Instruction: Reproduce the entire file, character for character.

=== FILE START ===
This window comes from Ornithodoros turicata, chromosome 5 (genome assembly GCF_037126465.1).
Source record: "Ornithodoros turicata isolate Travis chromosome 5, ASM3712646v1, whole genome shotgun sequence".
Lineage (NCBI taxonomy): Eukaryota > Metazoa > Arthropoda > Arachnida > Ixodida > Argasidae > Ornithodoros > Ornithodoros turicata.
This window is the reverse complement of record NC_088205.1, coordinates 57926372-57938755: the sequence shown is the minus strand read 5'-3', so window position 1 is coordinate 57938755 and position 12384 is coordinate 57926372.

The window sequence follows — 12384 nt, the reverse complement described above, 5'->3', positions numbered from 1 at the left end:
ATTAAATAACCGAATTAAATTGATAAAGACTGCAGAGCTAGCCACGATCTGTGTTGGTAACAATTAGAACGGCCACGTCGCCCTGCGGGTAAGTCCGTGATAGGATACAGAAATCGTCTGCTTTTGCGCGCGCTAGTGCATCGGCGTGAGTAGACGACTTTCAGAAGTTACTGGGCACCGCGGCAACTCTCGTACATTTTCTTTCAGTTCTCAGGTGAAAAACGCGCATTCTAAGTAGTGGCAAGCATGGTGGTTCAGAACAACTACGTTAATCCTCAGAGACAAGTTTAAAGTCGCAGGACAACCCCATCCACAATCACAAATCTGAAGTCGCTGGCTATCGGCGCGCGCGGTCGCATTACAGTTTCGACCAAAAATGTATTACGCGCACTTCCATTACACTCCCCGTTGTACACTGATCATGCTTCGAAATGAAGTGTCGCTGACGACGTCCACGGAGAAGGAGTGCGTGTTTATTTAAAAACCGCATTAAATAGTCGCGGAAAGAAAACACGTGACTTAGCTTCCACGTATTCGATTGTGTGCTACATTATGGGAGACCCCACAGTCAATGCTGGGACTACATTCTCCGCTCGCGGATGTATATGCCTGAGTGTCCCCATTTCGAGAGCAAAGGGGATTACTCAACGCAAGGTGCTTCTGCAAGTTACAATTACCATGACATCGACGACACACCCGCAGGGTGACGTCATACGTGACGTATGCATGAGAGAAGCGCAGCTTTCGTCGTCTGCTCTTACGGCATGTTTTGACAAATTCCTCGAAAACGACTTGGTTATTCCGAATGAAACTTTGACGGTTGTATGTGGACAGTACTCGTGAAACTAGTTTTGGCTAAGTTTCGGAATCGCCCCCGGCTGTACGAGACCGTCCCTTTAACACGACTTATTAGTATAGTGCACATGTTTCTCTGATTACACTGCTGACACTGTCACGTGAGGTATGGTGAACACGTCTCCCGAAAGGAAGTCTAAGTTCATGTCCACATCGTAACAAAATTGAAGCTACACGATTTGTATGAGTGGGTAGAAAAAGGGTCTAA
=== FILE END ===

This window comes from Ornithodoros turicata, chromosome 5 (genome assembly GCF_037126465.1).
Source record: "Ornithodoros turicata isolate Travis chromosome 5, ASM3712646v1, whole genome shotgun sequence".
Lineage (NCBI taxonomy): Eukaryota > Metazoa > Arthropoda > Arachnida > Ixodida > Argasidae > Ornithodoros > Ornithodoros turicata.
This window is the reverse complement of record NC_088205.1, coordinates 57926372-57938755: the sequence shown is the minus strand read 5'-3', so window position 1 is coordinate 57938755 and position 12384 is coordinate 57926372.

The window sequence follows — 12384 nt, the reverse complement described above, 5'->3', positions numbered from 1 at the left end:
ATTAAATAACCGAATTAAATTGATAAAGACTGCAGAGCTAGCCACGATCTGTGTTGGTAACAATTAGAACGGCCACGTCGCCCTGCGGGTAAGTCCGTGATAGGATACAGAAATCGTCTGCTTTTGCGCGCGCTAGTGCATCGGCGTGAGTAGACGACTTTCAGAAGTTACTGGGCACCGCGGCAACTCTCGTACATTTTCTTTCAGTTCTCAGGTGAAAAACGCGCATTCTAAGTAGTGGCAAGCATGGTGGTTCAGAACAACTACGTTAATCCTCAGAGACAAGTTTAAAGTCGCAGGACAACCCCATCCACAATCACAAATCTGAAGTCGCTGGCTATCGGCGCGCGCGGTCGCATTACAGTTTCGACCAAAAATGTATTACGCGCACTTCCATTACACTCCCCGTTGTACACTGATCATGCTTCGAAATGAAGTGTCGCTGACGACGTCCACGGAGAAGGAGTGCGTGTTTATTTAAAAACCGCATTAAATAGTCGCGGAAAGAAAACACGTGACTTAGCTTCCACGTATTCGATTGTGTGCTACATTATGGGAGACCCCACAGTCAATGCTGGGACTACATTCTCCGCTCGCGGATGTATATGCCTGAGTGTCCCCATTTCGAGAGCAAAGGGGATTACTCAACGCAAGGTGCTTCTGCAAGTTACAATTACCATGACATCGACGACACACCCGCAGGGTGACGTCATACGTGACGTATGCATGAGAGAAGCGCAGCTTTCGTCGTCTGCTCTTACGGCATGTTTTGACAAATTCCTCGAAAACGACTTGGTTATTCCGAATGAAACTTTGACGGTTGTATGTGGACAGTACTCGTGAAACTAGTTTTGGCTAAGTTTCGGAATCGCCCCCGGCTGTACGAGACCGTCCCTTTAACACGACTTATTAGTATAGTGCACATGTTTCTCTGATTACACTGCTGACACTGTCACGTGAGGTATGGTGAACACGTCTCCCGAAAGGAAGTCTAAGTTCATGTCCACATCGTAACAAAATTGAAGCTACACGATTTGTATGAGTGGGTAGAAAAAGGGTCTAA